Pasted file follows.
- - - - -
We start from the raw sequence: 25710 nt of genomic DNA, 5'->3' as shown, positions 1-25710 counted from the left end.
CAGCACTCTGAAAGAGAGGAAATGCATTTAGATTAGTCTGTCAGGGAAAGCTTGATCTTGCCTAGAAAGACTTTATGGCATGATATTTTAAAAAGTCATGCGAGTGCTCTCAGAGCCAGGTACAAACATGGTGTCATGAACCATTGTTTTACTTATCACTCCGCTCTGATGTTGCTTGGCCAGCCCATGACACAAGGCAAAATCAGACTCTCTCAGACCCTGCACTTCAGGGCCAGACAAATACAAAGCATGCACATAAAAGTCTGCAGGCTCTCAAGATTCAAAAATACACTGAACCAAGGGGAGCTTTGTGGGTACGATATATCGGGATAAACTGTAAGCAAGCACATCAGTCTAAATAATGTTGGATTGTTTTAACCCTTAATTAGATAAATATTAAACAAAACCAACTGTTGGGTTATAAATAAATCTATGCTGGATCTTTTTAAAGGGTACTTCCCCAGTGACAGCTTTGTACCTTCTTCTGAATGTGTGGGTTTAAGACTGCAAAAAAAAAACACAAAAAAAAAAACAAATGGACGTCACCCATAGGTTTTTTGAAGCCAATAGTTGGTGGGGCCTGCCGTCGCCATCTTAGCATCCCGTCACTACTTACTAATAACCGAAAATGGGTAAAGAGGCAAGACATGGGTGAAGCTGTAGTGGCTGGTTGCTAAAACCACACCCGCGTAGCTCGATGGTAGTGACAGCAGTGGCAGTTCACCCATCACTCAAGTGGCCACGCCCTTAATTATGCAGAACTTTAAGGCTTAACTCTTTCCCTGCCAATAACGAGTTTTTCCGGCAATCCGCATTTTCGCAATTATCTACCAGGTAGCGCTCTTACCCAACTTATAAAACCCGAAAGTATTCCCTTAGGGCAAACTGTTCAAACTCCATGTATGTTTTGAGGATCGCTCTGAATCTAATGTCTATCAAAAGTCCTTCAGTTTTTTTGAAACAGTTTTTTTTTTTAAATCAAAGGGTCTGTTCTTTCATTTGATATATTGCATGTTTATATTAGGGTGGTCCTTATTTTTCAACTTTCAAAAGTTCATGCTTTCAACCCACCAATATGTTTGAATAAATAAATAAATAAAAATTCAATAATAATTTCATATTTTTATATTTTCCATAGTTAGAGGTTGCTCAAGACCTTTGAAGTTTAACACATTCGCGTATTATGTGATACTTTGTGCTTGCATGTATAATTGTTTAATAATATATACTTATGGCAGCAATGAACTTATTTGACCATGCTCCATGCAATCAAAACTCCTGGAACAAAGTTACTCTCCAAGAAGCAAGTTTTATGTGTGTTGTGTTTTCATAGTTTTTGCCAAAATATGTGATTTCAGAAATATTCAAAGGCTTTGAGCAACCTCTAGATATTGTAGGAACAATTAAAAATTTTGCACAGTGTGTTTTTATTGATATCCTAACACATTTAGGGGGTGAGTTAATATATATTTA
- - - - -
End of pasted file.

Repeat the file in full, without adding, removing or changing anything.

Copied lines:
We start from the raw sequence: 25710 nt of genomic DNA, 5'->3' as shown, positions 1-25710 counted from the left end.
CAGCACTCTGAAAGAGAGGAAATGCATTTAGATTAGTCTGTCAGGGAAAGCTTGATCTTGCCTAGAAAGACTTTATGGCATGATATTTTAAAAAGTCATGCGAGTGCTCTCAGAGCCAGGTACAAACATGGTGTCATGAACCATTGTTTTACTTATCACTCCGCTCTGATGTTGCTTGGCCAGCCCATGACACAAGGCAAAATCAGACTCTCTCAGACCCTGCACTTCAGGGCCAGACAAATACAAAGCATGCACATAAAAGTCTGCAGGCTCTCAAGATTCAAAAATACACTGAACCAAGGGGAGCTTTGTGGGTACGATATATCGGGATAAACTGTAAGCAAGCACATCAGTCTAAATAATGTTGGATTGTTTTAACCCTTAATTAGATAAATATTAAACAAAACCAACTGTTGGGTTATAAATAAATCTATGCTGGATCTTTTTAAAGGGTACTTCCCCAGTGACAGCTTTGTACCTTCTTCTGAATGTGTGGGTTTAAGACTGCAAAAAAAAAACACAAAAAAAAAAACAAATGGACGTCACCCATAGGTTTTTTGAAGCCAATAGTTGGTGGGGCCTGCCGTCGCCATCTTAGCATCCCGTCACTACTTACTAATAACCGAAAATGGGTAAAGAGGCAAGACATGGGTGAAGCTGTAGTGGCTGGTTGCTAAAACCACACCCGCGTAGCTCGATGGTAGTGACAGCAGTGGCAGTTCACCCATCACTCAAGTGGCCACGCCCTTAATTATGCAGAACTTTAAGGCTTAACTCTTTCCCTGCCAATAACGAGTTTTTCCGGCAATCCGCATTTTCGCAATTATCTACCAGGTAGCGCTCTTACCCAACTTATAAAACCCGAAAGTATTCCCTTAGGGCAAACTGTTCAAACTCCATGTATGTTTTGAGGATCGCTCTGAATCTAATGTCTATCAAAAGTCCTTCAGTTTTTTTGAAACAGTTTTTTTTTTTAAATCAAAGGGTCTGTTCTTTCATTTGATATATTGCATGTTTATATTAGGGTGGTCCTTATTTTTCAACTTTCAAAAGTTCATGCTTTCAACCCACCAATATGTTTGAATAAATAAATAAATAAAAATTCAATAATAATTTCATATTTTTATATTTTCCATAGTTAGAGGTTGCTCAAGACCTTTGAAGTTTAACACATTCGCGTATTATGTGATACTTTGTGCTTGCATGTATAATTGTTTAATAATATATACTTATGGCAGCAATGAACTTATTTGACCATGCTCCATGCAATCAAAACTCCTGGAACAAAGTTACTCTCCAAGAAGCAAGTTTTATGTGTGTTGTGTTTTCATAGTTTTTGCCAAAATATGTGATTTCAGAAATATTCAAAGGCTTTGAGCAACCTCTAGATATTGTAGGAACAATTAAAAATTTTGCACAGTGTGTTTTTATTGATATCCTAACACATTTAGGGGGTGAGTTAATATATATTTA